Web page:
Corporal William Harrison Pierce

Corporal William H. Pierce

Co. A Cor Signal Battalion, 3AC
United States Marine Corps Reserve
18 Feb 1922 – 25 Jul 1944

Corporal William Harrison Pierce just before entering the Marine Corp


Corporal William Harrison Pierce was born 18 February 1822 in West Allis, Wisconsin, the son of John William Ely “Jack” Pierce, Jr. and Elizabeth Anna Louise Schmidt. He died in service to our country 25 of July in the South Pacific during World War II.

Prior to enlisting in the Marine Corps, he was active in boxing. (see more about Golden Gloves Boxing)

The following story was written by Sergeant Gordon D. Marston, 16 Congress St., Stoneham, Mass., a Marine Corps Combat Correspondent.)
March 1944.

Somewhere in the South Pacific—(delayed)—“My service in the Marine Corps has taught me to be more self-reliant and has instilled new confidence in me. I believe I will be a better boxer as a result.”

It was Corporal William Pierce, 21, 8430 West Greenfield Ave., West Allis, Wisconsin, speaking. Milwaukee boxing fans remember him as Billy Pierce, young light heavyweight who won 20 out of 24 fights before joining the Leathernecks.

Ring enthusiasts will also connect him with his brother Jimmy Pierce, who is on the comeback trail after months of boxing inactivity while in the Army. Jimmy was recently given a medical discharge.

As a Marine, Corporal Pierce has had little time to do boxing. Enroute to the South Pacific eight months ago, he put on the gloves while aboard a transport. Conditions were not of the best with the ship rolling and lurching. The “ring” was a hatch cover, but he had little difficulty in winning his exhibition matches. Against inexperienced opponents, Billy pulled his punches.

His duties now as a member of a communications group keep him busy. Virtually at the last minute he decided to enter the Pacific boxing tournament. For 10 days he trained and dropped weight from 180 pounds to 164. His timing was off and he was not prepared to fight at his best, but he did succeed in disposing of two boys before he was edged in a close fight.

Corp. Pierce still follows boxing results in the states with keen interest. Friends send him boxing columns and ring publications.

He intends to return to the ring when peace comes. “Leaving boxing to join the Marines has made me think more seriously,” states Billy. “I know that I am more enthusiastic about boxing right now than I have ever been. This military life has thrown me on my own in a great many respects and certainly it has given me new confidence. Things came pretty easy when I was back in the States and I realized now that I am equipped to be more self-reliant.”

Corporal Pierce plans to go back to Eddie Matrie handling him. Matrie writes him frequently.

The son of Mr. and Mrs. John Pierce of West Allis, Corporal Pierce has been with the Marines for more than a year.

The following Western Union Telegram was dated
August 11 1944
To
JOHN W PIERCE (FATHER)
DEEPLY REGRET TO INFORM YOU THAT YOUR SON CORPORAL WILLIAM H PIERCE USMCR WAS KILLED IN ACTION THE THE PERFORMANCE OF HIS DUTY AND SERVICE OF HIS COUNTRY. NO INFORMATION AVAILABLE AT PRESENT REGARDING DISPOSITION OF REMAINS. TEMPORARY BURIAL IN LOCALITY WHERE DEATH OCCURED PROBABLE. YOU WILL BE PROMPTLY FURNISHED ANY ADDITIONAL INFORMATION RECEIVED. TO PREVENT POSSIBLE AID TO OUR ENEMIES DO NOT DIVULGE THE NAME OF HIS SHIP OR STATION. PLEASE ACCEPT MY HEARTFELT SYMPATHY LETTER FOLLOWS=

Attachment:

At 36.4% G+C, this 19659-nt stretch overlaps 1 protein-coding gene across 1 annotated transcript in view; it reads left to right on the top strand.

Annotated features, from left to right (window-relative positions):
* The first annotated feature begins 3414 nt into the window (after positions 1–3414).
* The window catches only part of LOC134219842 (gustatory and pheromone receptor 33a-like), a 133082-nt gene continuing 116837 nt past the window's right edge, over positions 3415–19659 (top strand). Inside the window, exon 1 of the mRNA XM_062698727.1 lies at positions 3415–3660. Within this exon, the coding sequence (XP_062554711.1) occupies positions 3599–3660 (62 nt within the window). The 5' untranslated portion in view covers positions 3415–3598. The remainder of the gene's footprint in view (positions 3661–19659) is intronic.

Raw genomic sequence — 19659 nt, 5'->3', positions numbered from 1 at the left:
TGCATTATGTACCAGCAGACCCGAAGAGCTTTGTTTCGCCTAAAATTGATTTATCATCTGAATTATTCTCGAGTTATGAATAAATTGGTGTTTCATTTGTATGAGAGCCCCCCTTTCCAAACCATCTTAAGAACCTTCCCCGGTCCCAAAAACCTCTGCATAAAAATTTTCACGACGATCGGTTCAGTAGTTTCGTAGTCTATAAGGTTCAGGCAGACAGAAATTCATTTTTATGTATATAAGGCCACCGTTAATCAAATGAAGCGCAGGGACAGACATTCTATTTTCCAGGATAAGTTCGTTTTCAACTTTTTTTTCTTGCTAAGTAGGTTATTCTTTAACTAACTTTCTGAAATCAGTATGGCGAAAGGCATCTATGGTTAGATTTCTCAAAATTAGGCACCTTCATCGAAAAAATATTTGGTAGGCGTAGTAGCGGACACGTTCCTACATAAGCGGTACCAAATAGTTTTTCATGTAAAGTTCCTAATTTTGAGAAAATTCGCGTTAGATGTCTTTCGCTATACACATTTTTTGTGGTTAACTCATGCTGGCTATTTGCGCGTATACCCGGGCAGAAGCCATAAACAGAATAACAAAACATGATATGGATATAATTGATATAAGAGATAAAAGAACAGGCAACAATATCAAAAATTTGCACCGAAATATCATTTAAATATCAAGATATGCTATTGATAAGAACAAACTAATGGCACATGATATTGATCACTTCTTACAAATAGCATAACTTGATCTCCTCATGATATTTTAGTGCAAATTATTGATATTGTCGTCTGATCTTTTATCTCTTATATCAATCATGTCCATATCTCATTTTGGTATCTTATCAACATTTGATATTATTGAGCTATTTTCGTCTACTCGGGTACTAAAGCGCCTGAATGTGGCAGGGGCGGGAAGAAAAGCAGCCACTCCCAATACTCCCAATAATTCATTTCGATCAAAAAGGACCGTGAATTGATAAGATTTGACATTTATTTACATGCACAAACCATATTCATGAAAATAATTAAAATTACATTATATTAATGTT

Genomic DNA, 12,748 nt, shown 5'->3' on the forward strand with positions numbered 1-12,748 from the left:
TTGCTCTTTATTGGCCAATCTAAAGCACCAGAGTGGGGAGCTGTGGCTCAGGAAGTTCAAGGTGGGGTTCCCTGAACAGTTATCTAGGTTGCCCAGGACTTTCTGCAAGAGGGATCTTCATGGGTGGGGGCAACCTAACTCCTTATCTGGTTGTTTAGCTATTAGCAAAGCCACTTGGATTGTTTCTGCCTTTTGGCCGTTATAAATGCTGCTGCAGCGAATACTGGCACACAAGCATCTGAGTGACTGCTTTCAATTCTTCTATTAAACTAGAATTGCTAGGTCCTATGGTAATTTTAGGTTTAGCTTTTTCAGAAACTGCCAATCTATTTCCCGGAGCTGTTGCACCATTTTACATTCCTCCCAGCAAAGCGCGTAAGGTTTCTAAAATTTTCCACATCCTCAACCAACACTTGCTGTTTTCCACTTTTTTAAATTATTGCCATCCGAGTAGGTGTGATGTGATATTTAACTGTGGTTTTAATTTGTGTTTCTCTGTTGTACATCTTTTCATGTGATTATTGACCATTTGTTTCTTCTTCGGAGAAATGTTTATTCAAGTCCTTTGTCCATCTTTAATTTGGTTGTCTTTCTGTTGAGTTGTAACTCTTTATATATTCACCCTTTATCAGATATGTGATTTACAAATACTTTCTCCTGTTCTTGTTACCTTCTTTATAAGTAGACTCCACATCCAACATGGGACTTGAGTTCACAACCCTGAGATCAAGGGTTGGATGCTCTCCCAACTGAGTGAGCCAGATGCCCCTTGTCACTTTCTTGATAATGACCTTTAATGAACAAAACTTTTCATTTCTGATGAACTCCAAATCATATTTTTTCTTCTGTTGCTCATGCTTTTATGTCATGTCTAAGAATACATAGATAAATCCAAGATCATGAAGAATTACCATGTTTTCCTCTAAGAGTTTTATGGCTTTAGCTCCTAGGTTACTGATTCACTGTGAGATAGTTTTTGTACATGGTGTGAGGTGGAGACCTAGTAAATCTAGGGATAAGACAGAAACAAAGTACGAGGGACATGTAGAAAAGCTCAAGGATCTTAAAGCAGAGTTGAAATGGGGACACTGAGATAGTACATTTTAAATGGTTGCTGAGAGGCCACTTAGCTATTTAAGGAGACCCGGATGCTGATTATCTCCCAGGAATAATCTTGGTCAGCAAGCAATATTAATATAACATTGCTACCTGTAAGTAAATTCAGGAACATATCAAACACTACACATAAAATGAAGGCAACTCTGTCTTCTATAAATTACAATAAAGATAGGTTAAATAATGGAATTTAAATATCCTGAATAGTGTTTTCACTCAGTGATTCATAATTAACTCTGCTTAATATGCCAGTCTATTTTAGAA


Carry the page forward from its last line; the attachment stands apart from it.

A.A. VANDEGRIFT LIEUT GENERAL USMC COMMANDANT OF THE MARINE CORPS.

Letter dated
28 August 1944

My dear Mrs. Pierce,

I wish I could express to you how much the Signal Battalion misses your son. The rest of us share with you your loss at this time for he was so much a part of us.

Your son was a brave man. There are none braver. The Japanese could never match him in his devotion to duty. His actions contributed directly to the return of Guam to the United States.

On the evening of 24 July 1944 during intense enemy shelling your son was engaged in moving radio equipment ashore which he was to operate during the assault. He made one trip through the water over a treacherous reef and was making a second trip in a vehicle from the ship to the beach when an enemy shell hit him directly. Others were wounded but he suffered no pain at all.

So that you may know he was properly cared for, I can tell you that he is now located in the Army, Navy, and Marine Corps Cemetery in Plot C, Row 2, Grave 3 on the Island of Guam. his companies around him can be proud of his company.

He leaves an unfilled space with us because of his hearty participation in sports and the social life of the battalion. His popularity among the men and officers made him an outstanding Marine.

We are so proud of him and are grateful to you for having loaned him into our family as an example to others. His loss was our country’s gain.

If we may help you farther, let us know. The mother of a Marine is part of us.

Sincerely,
Allen Sutter
Lt-Colonel, U.S. Marine Corps Reserve
Commanding III Corps Signal Battalion

September 9, 1948

Billy was awarded the following medals post-humously.

Copy of Navy Unit Commendation with ribbon bar awarded Third Amphibious Corps Signal Battalion, service on Guam, Marianas Islands.

Asiatic-Pacific Campaign Medal

Victory Medal World War II

Billy’s remains were moved and re-interred 14 February 1949 in the National Memorial Cemetery of the Pacific in Oahu Island, Hawaii

Plot C 1215

Add A Comment

You must be logged in to post a comment.

Copyright © 2008 - Sanderson Pierce O'Driscoll Families - is proudly powered by WordPress
Site maintained by Ellen M. Rohr, Linking Your Past Research Service